The subtle change in wording belies what that really means. It explains why, even though COVID-19 case numbers have risen dramatically since the spring and are now at their highest ever, Scotland moved to “beyond level zero” at the start of August. Vaccines have reduced the number of people falling seriously ill and, at last, society can move towards reopening.

Despite this, the Scottish Government judged some restrictions still to be necessary. It pushed through the Coronavirus (Extension and Expiry) Bill over three days just before summer recess, which extends some (though not all) measures from the previous coronavirus legislation until the end of March 2022. Meanwhile, other measures like physical distancing and homeworking will be encouraged for some time.

The Scottish Conservatives voted against the latest legislation, saying it exposed “confusion and [a] lack of consistency” in the government’s approach.

Speaking in the final debate, Murdo Fraser said: “At the heart of the bill process lies an essential contradiction. On the one hand, on Tuesday, the First Minister told members in the chamber that things were getting better, that restrictions were on track to be eased and that by mid-August we should, all being well, be back to some degree of normality. In contrast, the deputy first minister has said that the extraordinary and unprecedented powers for ministers must be extended”.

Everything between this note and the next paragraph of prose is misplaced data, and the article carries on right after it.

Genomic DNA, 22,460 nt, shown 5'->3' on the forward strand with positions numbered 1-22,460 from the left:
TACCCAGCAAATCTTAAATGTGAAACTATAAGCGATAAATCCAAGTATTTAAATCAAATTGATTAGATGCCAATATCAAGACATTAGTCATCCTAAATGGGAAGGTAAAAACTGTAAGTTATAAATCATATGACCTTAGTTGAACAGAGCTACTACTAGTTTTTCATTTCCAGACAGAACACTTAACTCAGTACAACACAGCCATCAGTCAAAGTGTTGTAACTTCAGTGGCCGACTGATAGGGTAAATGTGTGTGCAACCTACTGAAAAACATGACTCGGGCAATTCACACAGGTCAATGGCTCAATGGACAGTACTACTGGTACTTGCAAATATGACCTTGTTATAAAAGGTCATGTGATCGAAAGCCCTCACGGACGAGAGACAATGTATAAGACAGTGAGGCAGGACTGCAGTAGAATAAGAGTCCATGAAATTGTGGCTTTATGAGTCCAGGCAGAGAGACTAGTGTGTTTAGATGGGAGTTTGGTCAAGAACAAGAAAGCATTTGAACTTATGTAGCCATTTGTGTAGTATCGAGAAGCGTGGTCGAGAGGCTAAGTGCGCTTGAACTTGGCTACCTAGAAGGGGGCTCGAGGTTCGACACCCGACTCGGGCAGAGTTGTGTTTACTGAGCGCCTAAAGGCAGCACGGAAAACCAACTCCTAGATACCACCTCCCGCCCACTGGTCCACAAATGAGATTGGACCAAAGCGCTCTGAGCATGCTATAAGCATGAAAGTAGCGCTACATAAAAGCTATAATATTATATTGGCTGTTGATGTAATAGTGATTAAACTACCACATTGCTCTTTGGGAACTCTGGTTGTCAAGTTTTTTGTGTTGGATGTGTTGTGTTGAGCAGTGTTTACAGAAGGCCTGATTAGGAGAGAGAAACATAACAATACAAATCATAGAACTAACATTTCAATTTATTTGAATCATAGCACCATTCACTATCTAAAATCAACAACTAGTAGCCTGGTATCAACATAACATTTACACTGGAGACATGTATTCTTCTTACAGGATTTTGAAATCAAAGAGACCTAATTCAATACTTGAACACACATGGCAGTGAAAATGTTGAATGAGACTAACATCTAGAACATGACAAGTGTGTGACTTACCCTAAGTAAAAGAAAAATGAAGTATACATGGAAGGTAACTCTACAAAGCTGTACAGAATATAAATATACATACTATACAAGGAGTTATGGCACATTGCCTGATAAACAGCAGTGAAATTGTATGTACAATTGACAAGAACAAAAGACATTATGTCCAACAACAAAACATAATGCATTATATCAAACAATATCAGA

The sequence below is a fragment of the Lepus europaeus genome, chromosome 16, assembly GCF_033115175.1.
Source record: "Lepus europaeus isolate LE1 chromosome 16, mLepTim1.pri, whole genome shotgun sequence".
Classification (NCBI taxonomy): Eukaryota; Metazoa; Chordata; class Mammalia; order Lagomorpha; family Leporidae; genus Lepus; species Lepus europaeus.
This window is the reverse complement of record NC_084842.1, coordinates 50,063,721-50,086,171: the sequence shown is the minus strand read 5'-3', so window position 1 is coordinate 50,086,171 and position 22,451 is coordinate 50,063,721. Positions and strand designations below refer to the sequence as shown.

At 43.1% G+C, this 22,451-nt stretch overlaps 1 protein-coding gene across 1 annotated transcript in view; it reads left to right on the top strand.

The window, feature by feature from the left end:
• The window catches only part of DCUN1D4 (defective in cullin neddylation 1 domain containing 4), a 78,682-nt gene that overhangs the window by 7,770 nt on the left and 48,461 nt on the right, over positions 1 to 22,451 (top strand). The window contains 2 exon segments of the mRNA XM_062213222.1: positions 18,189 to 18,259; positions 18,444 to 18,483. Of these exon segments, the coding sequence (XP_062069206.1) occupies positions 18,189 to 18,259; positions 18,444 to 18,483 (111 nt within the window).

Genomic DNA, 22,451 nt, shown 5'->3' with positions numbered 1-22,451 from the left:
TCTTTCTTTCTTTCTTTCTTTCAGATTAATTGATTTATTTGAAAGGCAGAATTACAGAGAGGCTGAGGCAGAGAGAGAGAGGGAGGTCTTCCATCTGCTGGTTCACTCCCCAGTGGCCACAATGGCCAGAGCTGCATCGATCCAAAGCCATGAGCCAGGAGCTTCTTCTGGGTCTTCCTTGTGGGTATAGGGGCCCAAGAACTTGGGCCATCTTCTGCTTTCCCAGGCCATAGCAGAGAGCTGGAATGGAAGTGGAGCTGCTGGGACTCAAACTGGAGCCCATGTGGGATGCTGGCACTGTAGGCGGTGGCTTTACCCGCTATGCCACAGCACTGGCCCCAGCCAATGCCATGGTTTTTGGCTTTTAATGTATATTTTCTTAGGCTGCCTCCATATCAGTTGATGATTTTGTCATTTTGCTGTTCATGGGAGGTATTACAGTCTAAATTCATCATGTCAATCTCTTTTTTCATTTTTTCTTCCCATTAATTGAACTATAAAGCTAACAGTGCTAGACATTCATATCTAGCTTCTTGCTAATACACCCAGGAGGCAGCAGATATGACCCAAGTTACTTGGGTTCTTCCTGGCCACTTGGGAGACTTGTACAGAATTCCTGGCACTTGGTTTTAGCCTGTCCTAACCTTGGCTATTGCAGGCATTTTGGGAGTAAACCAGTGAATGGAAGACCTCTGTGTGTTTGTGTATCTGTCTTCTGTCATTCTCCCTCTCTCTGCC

It’s an example of the fine balance that will be required going forward.

Despite the disagreement about how and when to lift restrictions, however, there is some consensus on the focus of the recovery. The Cross Party COVID Recovery Steering Group was set up in May, convened by Swinney and attended by representatives from all of Holyrood’s parties.

At its first meeting, it agreed: “The broad thematic areas which the group would initially focus on were economic recovery, the NHS and education, with tackling inequalities a cross-cutting theme across all aspects of COVID recovery.”

That speaks to the biggest areas of concern post-pandemic, as well as reflecting the ambition to turn the ‘build back better’ rhetoric into reality.

While the broad focus for the government and parliament in the coming months is clear, there are undoubtedly big hurdles to overcome.

The end of the furlough scheme in September – a deadline which both the Prime Minister and chancellor are keen to stick to – will pose challenges for businesses as they return to full capacity against a backdrop of economic uncertainty.

Questions about vaccination passports, international travel, NHS backlogs and ensuring the attainment gap hasn’t widened as a result of school closures remain.

The pandemic has also exacerbated many pre-existing inequalities, particularly poverty levels, which will need to be faced sooner rather than later.

And that all assumes the light at the end of the tunnel won’t be eclipsed by the recent jump in case numbers across the UK.

Swinney’s warning at the end of the Coronavirus Bill debate serves as a stark reminder of how far there is still to go: “We hope that we are moving into more optimistic times in relation to the management of the virus due to the success of the vaccination programme.

“However, the data that we are receiving this week demonstrates that the problem has not deserted us in any shape or form.”